I also believe we should use our remaining natural gas as a bridge fuel to get us to a new energy future that’s durable and provides us with a high quality of life. If we were on a path towards using electricity and natural gas to move things around, then I would be willing to entertain the idea of energy independence as a useful concept, because then the various fuels would be swappable. However, we’re not on any such path at all at this point in time, at least not meaningfully so.
We will not ever become energy-independent with respect to liquid fuels in the US unless demand absolutely craters due to an economic calamity of some sort.
James Stafford: Obviously making a change would take serious political will. Do you think that will exists at this point in time, or is it something that’s going to happen when people get a nasty shock?
Chris Martenson: I think we’re going to have to go with the nasty shock at this point. The political will just isn’t there. Recent events have really confirmed for me that Washington, D.C. just doesn’t get it. They really want to believe in the story that the US is a new energy powerhouse; just don’t want to look at the complexities that are actually involved in the story at this point in time.
So will we change through pain or insight? Those are the two main avenues of change, either at the individual or cultural level. I truly believe that pain is probably the most likely way we’re going to change in this story. Maybe not – hope springs eternal – but from a betting standpoint change will follow pain.
James Stafford: What do you see happening with the oil market in the coming, say, three to five years?
Chris Martenson: Despite all of the hoopla about tight oil, which I think has been oversold by the way, I remain focused on the fact that for whatever reasons, world oil production has been effectively flat for six years running despite a tripling in the price of oil. Brent crude remains solidly over 100 a barrel, and 2012 will be the highest yearly oil price on record for global oil.
So my ideas here are that oil’s an utterly non-negotiable necessity of modern life. Demand for it is going to grow further on the world stage. New oil discoveries all have a marginal cost of production that ranges from 60 bucks on the low end per barrel to 100 dollars per barrel on the high end. What this means is that my new floor, for the price of oil, is somewhere in the vicinity of $70 to $80 a barrel. That’s my low end target.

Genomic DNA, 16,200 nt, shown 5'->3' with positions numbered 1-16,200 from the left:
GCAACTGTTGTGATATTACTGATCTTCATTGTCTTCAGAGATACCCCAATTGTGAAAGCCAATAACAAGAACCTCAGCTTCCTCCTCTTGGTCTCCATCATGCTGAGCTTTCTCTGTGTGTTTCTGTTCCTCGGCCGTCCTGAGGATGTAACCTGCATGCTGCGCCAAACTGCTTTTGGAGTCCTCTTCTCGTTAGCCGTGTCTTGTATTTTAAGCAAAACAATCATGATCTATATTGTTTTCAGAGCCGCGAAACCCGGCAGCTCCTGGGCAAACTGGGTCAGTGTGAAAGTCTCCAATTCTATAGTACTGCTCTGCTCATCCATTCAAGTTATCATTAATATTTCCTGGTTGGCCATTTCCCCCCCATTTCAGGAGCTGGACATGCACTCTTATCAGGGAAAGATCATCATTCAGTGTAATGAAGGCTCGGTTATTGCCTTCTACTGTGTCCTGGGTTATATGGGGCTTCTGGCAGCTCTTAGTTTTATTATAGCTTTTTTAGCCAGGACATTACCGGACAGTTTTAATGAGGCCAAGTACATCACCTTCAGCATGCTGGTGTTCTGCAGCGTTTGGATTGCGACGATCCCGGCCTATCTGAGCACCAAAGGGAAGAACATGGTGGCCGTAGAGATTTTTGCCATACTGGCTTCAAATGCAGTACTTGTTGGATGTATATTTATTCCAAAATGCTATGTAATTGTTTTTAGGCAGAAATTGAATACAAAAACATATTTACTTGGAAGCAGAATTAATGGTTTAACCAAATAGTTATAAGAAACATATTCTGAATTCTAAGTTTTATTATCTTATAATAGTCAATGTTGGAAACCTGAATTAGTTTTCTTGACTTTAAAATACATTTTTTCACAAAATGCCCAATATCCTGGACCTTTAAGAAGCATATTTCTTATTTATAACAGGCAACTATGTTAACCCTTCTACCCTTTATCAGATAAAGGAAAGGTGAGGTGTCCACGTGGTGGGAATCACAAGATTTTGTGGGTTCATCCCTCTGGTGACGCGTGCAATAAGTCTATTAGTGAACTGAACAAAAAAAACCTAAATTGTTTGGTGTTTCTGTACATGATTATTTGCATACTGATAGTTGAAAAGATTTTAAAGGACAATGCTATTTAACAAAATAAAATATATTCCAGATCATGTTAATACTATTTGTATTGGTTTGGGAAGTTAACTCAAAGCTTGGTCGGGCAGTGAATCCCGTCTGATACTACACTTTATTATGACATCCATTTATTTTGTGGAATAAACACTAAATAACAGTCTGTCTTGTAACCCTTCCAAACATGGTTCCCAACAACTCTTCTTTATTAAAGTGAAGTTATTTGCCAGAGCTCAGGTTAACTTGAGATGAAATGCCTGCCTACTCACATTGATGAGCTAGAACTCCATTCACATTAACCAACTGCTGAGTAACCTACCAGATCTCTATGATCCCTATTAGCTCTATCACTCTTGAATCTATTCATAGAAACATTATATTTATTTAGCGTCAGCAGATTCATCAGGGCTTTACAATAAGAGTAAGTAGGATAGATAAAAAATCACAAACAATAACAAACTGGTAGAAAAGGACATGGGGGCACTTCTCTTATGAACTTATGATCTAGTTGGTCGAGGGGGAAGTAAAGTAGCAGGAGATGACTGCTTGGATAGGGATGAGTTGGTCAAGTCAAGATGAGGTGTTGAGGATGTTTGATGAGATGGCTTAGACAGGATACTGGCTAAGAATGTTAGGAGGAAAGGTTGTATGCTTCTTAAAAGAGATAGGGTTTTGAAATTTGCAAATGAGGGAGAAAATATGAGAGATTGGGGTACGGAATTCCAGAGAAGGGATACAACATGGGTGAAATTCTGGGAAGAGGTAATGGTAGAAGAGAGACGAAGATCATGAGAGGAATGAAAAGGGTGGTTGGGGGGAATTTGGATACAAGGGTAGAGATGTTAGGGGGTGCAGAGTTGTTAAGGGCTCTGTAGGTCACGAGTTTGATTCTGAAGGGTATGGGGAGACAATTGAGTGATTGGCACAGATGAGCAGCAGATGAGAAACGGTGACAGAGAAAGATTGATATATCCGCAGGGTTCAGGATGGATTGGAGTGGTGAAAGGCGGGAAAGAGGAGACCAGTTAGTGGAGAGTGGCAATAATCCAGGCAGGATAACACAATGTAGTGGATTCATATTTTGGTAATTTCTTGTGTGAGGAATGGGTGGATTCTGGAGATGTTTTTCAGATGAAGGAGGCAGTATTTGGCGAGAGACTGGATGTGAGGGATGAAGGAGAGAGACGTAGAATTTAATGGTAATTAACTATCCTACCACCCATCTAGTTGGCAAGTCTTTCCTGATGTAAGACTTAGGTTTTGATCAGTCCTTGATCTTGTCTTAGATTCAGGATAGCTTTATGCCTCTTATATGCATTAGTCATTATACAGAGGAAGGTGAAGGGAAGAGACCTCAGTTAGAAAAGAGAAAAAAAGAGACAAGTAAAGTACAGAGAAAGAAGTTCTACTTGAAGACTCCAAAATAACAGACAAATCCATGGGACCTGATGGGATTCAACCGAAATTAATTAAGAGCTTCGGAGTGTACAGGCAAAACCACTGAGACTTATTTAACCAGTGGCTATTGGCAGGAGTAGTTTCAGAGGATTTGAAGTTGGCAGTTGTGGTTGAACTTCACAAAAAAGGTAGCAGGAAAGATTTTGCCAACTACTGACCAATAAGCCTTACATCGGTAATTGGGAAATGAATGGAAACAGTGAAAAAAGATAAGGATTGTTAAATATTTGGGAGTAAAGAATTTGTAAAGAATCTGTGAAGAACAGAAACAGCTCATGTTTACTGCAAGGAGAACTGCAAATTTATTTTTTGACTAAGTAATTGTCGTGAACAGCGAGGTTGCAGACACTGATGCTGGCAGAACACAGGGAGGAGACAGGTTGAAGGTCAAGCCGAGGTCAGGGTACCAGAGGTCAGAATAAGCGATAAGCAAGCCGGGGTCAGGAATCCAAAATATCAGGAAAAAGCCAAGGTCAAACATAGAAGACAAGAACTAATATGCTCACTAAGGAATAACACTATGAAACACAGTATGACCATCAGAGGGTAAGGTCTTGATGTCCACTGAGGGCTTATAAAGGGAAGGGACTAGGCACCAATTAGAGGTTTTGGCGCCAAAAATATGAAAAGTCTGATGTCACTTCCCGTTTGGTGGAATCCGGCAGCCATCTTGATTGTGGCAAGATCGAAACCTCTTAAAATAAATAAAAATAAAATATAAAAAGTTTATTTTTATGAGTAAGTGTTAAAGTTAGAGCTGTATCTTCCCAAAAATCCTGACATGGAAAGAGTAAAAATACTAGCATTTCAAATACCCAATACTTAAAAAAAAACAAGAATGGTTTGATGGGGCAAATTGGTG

On the upper end, so much depends on whether the world economy finally recovers, which is looking increasingly unlikely, or whether there are further geopolitical difficulties in the few remaining productive oil basins, notably West Africa and the Middle East. Should either or both of those regions see their oil production shut in for any length of time, I can easily see the price of oil doubling from here to $200 a barrel, with very dire effects on the struggling world financial system.
James Stafford: What are your thoughts on the situation we are seeing with declining net energy returns?
Chris Martenson: This is really the important part of this conversation. I think it’s a subtle idea, but it’s actually the most important one here, and that is that net energy returns are what we run our society on. And the net energy returns we’re getting from these new finds are a fraction of those that we enjoyed in prior decades. So that surplus energy left over after exploring and extracting energy, that’s the stuff on which our complex, just-in-time economy runs.
With less surplus or net energy, there’s just less left over to do other things with, such as growing our debts–at nearly double the rate of underlying economic growth, which is what we’ve done for the past four decades. Or shipping billions of economic items tens of thousands of miles from low cost labor markets to high profit consumer markets. Those activities require net energy, and that’s the part of this story that’s really missing, that even if we have these large finds, the tight oil shale plays, the heavy oils, the ultra-deep water finds, the net energy we’re getting back from those is just a fraction of what we used to get.
Continued in part 2
In Part 2 Chris talks about:
- How tight oil is being oversold
- An idea for solving the storage and Battery problem
- How price, not technology, has unlocked boom reserves
- Why it’s about conservation now, not new technology
- Why we should be concerned about another financial meltdown
- Future opportunities for investors
- Why exporting natural gas is a terrible idea
- Why Governments should help renewable Energy innovation
- Why net energy returns are the MOST important thing